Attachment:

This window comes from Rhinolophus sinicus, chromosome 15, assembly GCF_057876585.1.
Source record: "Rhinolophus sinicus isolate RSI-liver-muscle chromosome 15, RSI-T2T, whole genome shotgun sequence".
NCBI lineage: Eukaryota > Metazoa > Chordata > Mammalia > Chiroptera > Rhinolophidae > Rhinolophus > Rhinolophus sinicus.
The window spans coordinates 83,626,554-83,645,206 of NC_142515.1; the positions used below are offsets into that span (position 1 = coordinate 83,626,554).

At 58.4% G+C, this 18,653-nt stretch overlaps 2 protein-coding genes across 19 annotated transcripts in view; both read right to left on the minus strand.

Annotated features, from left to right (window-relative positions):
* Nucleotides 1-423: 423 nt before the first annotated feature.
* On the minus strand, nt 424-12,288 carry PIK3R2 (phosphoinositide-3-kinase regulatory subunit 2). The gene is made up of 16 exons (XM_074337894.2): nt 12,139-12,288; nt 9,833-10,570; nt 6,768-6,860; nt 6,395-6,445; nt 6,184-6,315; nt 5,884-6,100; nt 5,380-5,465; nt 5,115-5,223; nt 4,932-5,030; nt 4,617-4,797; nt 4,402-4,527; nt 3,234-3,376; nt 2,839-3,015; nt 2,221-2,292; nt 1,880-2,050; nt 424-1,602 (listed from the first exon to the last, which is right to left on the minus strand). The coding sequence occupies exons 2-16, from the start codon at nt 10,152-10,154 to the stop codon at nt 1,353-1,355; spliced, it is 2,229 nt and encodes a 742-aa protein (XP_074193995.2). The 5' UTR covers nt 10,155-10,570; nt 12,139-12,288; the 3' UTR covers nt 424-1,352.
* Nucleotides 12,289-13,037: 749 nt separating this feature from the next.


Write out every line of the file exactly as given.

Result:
This window comes from Rhinolophus sinicus, chromosome 15, assembly GCF_057876585.1.
Source record: "Rhinolophus sinicus isolate RSI-liver-muscle chromosome 15, RSI-T2T, whole genome shotgun sequence".
NCBI lineage: Eukaryota > Metazoa > Chordata > Mammalia > Chiroptera > Rhinolophidae > Rhinolophus > Rhinolophus sinicus.
The window spans coordinates 83,626,554-83,645,206 of NC_142515.1; the positions used below are offsets into that span (position 1 = coordinate 83,626,554).

At 58.4% G+C, this 18,653-nt stretch overlaps 2 protein-coding genes across 19 annotated transcripts in view; both read right to left on the minus strand.

Annotated features, from left to right (window-relative positions):
* Nucleotides 1-423: 423 nt before the first annotated feature.
* On the minus strand, nt 424-12,288 carry PIK3R2 (phosphoinositide-3-kinase regulatory subunit 2). The gene is made up of 16 exons (XM_074337894.2): nt 12,139-12,288; nt 9,833-10,570; nt 6,768-6,860; nt 6,395-6,445; nt 6,184-6,315; nt 5,884-6,100; nt 5,380-5,465; nt 5,115-5,223; nt 4,932-5,030; nt 4,617-4,797; nt 4,402-4,527; nt 3,234-3,376; nt 2,839-3,015; nt 2,221-2,292; nt 1,880-2,050; nt 424-1,602 (listed from the first exon to the last, which is right to left on the minus strand). The coding sequence occupies exons 2-16, from the start codon at nt 10,152-10,154 to the stop codon at nt 1,353-1,355; spliced, it is 2,229 nt and encodes a 742-aa protein (XP_074193995.2). The 5' UTR covers nt 10,155-10,570; nt 12,139-12,288; the 3' UTR covers nt 424-1,352.
* Nucleotides 12,289-13,037: 749 nt separating this feature from the next.